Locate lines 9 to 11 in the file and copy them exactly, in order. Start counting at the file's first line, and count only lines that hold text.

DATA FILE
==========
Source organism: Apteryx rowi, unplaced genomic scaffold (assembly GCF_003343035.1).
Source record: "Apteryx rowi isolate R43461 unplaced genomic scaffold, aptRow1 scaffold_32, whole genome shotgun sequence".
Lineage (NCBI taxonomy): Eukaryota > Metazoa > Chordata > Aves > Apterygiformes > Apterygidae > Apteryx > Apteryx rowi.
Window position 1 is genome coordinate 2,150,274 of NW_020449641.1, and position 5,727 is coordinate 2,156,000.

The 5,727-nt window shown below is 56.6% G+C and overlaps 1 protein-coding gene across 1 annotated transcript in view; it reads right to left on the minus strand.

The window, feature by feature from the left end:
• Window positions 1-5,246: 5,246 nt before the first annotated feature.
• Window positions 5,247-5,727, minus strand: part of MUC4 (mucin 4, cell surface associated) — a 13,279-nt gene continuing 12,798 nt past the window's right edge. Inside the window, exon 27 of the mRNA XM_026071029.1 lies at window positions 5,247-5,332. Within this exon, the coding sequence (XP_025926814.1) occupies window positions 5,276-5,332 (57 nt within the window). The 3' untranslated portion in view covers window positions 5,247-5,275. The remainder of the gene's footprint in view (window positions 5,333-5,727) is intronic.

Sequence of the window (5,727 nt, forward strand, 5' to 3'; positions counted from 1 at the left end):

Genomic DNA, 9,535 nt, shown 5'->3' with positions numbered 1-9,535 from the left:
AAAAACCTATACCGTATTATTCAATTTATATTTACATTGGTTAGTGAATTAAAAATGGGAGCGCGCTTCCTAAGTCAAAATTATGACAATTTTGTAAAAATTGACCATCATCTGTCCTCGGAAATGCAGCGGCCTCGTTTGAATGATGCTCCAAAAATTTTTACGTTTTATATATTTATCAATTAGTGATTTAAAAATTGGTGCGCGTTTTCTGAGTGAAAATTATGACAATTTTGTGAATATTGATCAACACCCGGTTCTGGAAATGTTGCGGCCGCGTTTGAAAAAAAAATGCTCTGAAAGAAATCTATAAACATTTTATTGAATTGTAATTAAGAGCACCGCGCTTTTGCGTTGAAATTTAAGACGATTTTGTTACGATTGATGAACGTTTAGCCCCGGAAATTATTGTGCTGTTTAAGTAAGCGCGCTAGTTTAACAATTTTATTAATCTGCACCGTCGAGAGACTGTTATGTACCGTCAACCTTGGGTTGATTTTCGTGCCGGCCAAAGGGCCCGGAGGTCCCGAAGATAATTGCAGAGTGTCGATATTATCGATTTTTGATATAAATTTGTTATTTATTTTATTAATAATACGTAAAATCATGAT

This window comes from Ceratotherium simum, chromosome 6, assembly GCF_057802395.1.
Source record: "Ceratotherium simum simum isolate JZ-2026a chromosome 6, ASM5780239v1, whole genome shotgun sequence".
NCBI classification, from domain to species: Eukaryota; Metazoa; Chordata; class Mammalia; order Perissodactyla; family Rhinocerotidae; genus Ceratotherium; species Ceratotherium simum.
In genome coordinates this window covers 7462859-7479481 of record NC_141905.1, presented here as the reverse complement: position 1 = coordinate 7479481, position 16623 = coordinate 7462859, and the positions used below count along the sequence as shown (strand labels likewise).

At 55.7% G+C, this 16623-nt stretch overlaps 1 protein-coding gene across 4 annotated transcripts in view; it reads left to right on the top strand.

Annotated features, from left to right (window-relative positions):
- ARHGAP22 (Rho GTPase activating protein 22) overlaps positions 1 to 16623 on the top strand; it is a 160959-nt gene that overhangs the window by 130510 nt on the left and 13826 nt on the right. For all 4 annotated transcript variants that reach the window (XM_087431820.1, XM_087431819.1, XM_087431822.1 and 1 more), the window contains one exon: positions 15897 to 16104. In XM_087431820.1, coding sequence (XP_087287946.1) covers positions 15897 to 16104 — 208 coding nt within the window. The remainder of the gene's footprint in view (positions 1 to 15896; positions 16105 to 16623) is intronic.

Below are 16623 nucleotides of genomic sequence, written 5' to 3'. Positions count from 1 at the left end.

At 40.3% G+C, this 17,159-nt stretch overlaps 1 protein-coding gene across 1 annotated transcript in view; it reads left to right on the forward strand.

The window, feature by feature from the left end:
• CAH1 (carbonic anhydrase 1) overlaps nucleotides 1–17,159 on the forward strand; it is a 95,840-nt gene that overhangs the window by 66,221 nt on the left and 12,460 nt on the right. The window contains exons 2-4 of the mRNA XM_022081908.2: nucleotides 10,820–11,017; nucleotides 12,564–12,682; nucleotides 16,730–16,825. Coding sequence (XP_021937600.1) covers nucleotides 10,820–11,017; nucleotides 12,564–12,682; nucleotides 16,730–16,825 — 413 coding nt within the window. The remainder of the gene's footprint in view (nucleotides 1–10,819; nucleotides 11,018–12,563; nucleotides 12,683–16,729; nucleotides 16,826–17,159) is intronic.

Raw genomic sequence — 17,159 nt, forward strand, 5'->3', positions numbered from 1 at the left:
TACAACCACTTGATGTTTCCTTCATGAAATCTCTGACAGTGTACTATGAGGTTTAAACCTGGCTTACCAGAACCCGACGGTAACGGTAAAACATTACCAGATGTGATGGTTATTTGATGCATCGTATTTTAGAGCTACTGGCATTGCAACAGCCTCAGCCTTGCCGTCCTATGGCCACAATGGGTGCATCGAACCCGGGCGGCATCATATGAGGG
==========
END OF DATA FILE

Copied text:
Sequence of the window (5,727 nt, forward strand, 5' to 3'; positions counted from 1 at the left end):

Genomic DNA, 9,535 nt, shown 5'->3' with positions numbered 1-9,535 from the left:
AAAAACCTATACCGTATTATTCAATTTATATTTACATTGGTTAGTGAATTAAAAATGGGAGCGCGCTTCCTAAGTCAAAATTATGACAATTTTGTAAAAATTGACCATCATCTGTCCTCGGAAATGCAGCGGCCTCGTTTGAATGATGCTCCAAAAATTTTTACGTTTTATATATTTATCAATTAGTGATTTAAAAATTGGTGCGCGTTTTCTGAGTGAAAATTATGACAATTTTGTGAATATTGATCAACACCCGGTTCTGGAAATGTTGCGGCCGCGTTTGAAAAAAAAATGCTCTGAAAGAAATCTATAAACATTTTATTGAATTGTAATTAAGAGCACCGCGCTTTTGCGTTGAAATTTAAGACGATTTTGTTACGATTGATGAACGTTTAGCCCCGGAAATTATTGTGCTGTTTAAGTAAGCGCGCTAGTTTAACAATTTTATTAATCTGCACCGTCGAGAGACTGTTATGTACCGTCAACCTTGGGTTGATTTTCGTGCCGGCCAAAGGGCCCGGAGGTCCCGAAGATAATTGCAGAGTGTCGATATTATCGATTTTTGATATAAATTTGTTATTTATTTTATTAATAATACGTAAAATCATGAT